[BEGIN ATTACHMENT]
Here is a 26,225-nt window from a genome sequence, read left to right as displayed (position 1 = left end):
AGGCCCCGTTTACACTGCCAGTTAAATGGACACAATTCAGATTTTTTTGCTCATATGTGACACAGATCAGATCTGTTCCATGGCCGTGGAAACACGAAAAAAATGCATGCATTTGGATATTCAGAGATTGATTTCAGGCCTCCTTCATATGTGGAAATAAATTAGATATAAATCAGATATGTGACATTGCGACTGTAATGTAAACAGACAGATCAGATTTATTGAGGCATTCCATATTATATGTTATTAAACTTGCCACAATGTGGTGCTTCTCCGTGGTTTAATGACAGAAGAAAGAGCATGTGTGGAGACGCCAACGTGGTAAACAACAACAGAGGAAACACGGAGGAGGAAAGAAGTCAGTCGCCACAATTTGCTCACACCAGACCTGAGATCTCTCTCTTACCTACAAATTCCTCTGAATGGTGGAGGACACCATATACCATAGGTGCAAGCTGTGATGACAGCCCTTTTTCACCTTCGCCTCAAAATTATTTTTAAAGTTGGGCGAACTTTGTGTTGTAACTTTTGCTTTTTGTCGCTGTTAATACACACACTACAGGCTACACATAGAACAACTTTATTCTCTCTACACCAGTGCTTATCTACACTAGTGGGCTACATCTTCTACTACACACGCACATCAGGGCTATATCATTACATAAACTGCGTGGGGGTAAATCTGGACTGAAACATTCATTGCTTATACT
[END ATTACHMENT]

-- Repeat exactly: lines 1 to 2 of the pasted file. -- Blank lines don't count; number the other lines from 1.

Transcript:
Here is a 26,225-nt window from a genome sequence, read left to right as displayed (position 1 = left end):
AGGCCCCGTTTACACTGCCAGTTAAATGGACACAATTCAGATTTTTTTGCTCATATGTGACACAGATCAGATCTGTTCCATGGCCGTGGAAACACGAAAAAAATGCATGCATTTGGATATTCAGAGATTGATTTCAGGCCTCCTTCATATGTGGAAATAAATTAGATATAAATCAGATATGTGACATTGCGACTGTAATGTAAACAGACAGATCAGATTTATTGAGGCATTCCATATTATATGTTATTAAACTTGCCACAATGTGGTGCTTCTCCGTGGTTTAATGACAGAAGAAAGAGCATGTGTGGAGACGCCAACGTGGTAAACAACAACAGAGGAAACACGGAGGAGGAAAGAAGTCAGTCGCCACAATTTGCTCACACCAGACCTGAGATCTCTCTCTTACCTACAAATTCCTCTGAATGGTGGAGGACACCATATACCATAGGTGCAAGCTGTGATGACAGCCCTTTTTCACCTTCGCCTCAAAATTATTTTTAAAGTTGGGCGAACTTTGTGTTGTAACTTTTGCTTTTTGTCGCTGTTAATACACACACTACAGGCTACACATAGAACAACTTTATTCTCTCTACACCAGTGCTTATCTACACTAGTGGGCTACATCTTCTACTACACACGCACATCAGGGCTATATCATTACATAAACTGCGTGGGGGTAAATCTGGACTGAAACATTCATTGCTTATACT